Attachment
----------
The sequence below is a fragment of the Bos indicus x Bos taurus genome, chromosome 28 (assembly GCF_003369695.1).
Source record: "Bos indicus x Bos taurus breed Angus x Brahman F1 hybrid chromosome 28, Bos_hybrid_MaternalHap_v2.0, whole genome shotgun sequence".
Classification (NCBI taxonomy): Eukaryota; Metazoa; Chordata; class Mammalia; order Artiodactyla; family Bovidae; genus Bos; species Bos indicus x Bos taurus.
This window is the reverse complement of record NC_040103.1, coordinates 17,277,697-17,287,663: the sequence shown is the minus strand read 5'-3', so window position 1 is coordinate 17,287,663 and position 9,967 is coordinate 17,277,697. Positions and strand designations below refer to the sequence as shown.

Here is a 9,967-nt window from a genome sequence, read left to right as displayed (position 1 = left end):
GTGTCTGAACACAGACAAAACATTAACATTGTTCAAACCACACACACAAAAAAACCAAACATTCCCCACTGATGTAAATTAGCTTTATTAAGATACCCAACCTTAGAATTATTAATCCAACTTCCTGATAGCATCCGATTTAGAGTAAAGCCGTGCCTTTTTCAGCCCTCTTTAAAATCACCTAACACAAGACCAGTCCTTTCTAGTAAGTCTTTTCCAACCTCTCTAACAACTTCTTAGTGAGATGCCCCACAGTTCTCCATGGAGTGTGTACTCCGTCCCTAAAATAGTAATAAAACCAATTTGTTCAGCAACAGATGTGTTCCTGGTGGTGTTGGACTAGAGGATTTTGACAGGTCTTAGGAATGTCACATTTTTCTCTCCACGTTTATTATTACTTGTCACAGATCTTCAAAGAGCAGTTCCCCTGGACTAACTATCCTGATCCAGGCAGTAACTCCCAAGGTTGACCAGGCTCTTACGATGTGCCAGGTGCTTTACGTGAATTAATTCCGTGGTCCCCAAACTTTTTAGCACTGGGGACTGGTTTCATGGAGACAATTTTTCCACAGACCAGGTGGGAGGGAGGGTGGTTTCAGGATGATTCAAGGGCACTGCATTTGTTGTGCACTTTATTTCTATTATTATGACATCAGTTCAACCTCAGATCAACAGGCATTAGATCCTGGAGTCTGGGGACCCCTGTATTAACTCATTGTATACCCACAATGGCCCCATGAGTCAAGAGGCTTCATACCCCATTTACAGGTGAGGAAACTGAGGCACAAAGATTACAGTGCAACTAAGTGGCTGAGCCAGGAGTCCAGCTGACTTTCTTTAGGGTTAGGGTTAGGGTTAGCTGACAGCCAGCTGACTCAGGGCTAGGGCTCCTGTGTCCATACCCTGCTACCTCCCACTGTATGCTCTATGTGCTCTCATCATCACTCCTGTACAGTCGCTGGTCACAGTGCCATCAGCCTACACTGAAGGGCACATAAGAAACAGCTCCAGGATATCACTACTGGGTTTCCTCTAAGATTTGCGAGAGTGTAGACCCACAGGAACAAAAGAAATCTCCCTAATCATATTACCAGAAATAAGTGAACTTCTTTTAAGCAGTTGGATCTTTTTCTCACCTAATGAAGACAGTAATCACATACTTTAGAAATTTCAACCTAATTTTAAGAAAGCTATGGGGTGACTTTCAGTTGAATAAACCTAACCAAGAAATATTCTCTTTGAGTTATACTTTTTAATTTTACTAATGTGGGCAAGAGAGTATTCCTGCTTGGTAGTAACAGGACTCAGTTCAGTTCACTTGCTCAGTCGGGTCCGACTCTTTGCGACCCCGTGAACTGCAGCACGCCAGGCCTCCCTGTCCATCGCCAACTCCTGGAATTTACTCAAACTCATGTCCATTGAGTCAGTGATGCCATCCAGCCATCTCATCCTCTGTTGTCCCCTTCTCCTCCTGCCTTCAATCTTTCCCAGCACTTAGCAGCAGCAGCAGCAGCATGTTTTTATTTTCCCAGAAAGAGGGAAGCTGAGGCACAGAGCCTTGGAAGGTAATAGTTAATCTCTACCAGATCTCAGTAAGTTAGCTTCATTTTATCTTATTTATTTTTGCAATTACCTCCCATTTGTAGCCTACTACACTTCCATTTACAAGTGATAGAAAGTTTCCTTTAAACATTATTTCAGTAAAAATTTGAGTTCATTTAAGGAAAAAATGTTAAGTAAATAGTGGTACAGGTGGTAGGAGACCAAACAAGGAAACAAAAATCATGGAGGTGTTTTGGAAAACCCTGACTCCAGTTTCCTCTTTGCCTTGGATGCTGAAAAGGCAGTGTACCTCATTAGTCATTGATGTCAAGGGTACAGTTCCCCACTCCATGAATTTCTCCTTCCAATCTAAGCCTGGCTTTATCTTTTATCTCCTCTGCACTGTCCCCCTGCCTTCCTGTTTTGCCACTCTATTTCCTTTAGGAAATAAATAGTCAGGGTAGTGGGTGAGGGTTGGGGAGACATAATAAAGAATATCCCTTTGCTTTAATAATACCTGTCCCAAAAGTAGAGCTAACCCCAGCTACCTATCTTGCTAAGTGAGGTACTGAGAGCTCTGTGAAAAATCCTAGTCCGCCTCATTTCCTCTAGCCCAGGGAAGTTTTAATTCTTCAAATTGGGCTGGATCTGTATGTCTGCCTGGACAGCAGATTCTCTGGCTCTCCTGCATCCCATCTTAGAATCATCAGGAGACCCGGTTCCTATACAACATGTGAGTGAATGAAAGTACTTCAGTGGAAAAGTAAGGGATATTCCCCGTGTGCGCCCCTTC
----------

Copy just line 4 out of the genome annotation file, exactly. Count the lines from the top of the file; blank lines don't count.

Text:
This window is the reverse complement of record NC_040103.1, coordinates 17,277,697-17,287,663: the sequence shown is the minus strand read 5'-3', so window position 1 is coordinate 17,287,663 and position 9,967 is coordinate 17,277,697. Positions and strand designations below refer to the sequence as shown.